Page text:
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PROFESSOR: We'll begin by discussing
the wave packets and uncertainty.
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So it's our first look into this Heisenberg
uncertainty relationships.
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And to begin with, let's focus it as fixed
time, t equals zero.
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So we'll work with packets at t equals zero.
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And I will write a particular wave function
that you may have at t equals 0, and it's
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a superposition of plane waves.
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So it would be e to the ikx.
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You sum over many of them, so you're going
to sum over k, but you're going to do it with
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a weight, and that's 5k.
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And there's a lot to learn about this, but
the physics that is encoded here is that any
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wave at time equals 0, this psi of x at time
equals 0, can be written as a superposition
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of states with momentum h bar k.
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You remember e to the ikx represents a particle
or a wave that carries momentum h bar k.
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So this whole idea here of a general wave
function being written in this way carries
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physical meaning for us.
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It's a quantum mechanical meaning, the fact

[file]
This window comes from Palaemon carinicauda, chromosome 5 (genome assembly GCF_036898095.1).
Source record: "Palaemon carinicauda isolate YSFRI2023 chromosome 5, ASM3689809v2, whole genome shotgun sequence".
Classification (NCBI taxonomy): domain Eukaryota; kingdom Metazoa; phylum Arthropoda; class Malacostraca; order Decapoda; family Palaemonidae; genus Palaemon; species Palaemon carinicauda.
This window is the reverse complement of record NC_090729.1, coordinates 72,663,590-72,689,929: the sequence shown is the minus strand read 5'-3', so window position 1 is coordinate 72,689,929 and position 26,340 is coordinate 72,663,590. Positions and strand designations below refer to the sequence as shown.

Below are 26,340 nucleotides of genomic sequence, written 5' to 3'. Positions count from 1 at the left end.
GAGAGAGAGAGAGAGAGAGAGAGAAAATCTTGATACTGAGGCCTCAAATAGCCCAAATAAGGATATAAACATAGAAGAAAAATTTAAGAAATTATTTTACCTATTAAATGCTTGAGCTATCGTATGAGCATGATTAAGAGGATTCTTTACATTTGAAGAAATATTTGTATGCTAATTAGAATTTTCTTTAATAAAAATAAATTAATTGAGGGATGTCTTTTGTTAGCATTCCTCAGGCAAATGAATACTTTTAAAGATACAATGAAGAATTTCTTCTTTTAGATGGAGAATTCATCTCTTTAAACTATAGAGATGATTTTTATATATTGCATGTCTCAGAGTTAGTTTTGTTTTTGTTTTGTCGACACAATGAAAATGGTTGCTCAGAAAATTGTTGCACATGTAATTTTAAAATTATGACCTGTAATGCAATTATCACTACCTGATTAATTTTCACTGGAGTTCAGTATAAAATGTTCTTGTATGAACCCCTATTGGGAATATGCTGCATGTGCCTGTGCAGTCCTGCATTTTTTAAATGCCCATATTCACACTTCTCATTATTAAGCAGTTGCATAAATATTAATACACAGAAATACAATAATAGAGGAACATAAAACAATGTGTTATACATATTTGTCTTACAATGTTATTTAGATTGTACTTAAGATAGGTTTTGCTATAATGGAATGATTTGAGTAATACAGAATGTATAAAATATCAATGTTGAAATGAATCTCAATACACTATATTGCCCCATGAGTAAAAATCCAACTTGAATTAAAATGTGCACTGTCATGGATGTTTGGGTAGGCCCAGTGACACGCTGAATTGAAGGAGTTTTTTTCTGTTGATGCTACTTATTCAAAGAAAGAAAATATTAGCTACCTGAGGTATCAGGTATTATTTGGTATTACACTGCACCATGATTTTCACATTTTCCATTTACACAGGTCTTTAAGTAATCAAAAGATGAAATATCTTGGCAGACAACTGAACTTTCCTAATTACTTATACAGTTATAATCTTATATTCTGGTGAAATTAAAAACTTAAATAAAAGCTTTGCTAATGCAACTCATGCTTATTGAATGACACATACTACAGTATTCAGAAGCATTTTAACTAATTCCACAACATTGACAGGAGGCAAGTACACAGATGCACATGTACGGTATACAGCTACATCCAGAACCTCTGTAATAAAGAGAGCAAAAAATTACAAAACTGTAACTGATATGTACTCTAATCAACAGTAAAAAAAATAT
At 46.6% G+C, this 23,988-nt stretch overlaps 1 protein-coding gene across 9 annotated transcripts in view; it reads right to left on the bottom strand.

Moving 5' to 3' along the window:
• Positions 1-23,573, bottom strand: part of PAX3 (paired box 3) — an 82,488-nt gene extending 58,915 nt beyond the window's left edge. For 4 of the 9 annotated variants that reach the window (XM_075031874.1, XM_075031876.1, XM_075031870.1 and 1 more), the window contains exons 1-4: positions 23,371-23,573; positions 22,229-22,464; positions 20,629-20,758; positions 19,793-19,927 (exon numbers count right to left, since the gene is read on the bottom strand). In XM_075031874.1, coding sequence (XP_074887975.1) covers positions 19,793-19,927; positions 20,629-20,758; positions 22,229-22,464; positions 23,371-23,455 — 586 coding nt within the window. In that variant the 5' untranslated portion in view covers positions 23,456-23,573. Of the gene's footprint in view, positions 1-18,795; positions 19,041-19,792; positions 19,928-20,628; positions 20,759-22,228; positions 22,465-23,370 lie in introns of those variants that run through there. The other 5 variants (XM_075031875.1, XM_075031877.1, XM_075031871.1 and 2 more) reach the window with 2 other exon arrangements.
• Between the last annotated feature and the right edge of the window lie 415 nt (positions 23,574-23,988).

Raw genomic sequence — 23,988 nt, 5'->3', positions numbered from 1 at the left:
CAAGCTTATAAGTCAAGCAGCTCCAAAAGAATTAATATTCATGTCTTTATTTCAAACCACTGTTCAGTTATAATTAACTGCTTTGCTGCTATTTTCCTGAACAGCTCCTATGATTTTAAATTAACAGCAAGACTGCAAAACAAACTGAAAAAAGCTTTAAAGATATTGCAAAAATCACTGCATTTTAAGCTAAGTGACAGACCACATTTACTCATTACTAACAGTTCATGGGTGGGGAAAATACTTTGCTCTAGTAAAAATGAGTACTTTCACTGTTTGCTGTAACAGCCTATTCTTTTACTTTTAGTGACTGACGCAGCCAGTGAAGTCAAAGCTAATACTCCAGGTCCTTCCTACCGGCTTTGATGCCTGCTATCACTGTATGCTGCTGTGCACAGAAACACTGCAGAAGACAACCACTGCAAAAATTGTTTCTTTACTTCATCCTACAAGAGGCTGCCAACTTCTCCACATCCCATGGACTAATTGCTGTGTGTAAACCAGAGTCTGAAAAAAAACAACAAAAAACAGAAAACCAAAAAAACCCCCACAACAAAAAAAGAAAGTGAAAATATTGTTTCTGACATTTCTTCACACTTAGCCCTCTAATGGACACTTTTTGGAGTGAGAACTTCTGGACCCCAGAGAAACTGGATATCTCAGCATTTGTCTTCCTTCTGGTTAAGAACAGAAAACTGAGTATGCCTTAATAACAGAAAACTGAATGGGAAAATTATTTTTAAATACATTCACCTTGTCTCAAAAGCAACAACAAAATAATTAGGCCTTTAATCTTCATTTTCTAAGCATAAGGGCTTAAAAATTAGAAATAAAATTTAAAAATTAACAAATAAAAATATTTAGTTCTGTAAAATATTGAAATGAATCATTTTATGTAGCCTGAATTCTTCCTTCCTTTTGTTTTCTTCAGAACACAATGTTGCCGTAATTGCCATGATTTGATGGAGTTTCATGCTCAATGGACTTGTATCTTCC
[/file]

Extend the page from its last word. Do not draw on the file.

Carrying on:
that this kind of wave has momentum.
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But this phi of k, however, suppose you know
this wave function at time equals 0.
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Phi of k is then calculable.
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Phi of k can be determined, and that's the
foundation of what's called Fourier's theorem,
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that gives you a formula for phi of k.
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And it's a very similar formula.
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1 over 2 pi, this time an integral over x.
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So you take this of psi of x0 that you know
and then multiply by e to the minus ikx.
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Integrate over x, and out comes this function
of k.
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So if you know phi of x0, you know phi of
k.
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You can calculate this interval and you can
rewrite phi of x0 as a superposition of plane
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waves.
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So that's how you would do a Fourier representation.
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So somebody can give you an initial wave function,
and maybe it's a sine function or a Gaussian
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or something, then what you would do if you
wanted to rewrite it in this way, is calculate
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phi of k, because you know this psi, you can
calculate this integral, at least with a computer.
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And once you know phi of k, you have a way
of writing psi as a superposition of plane
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waves.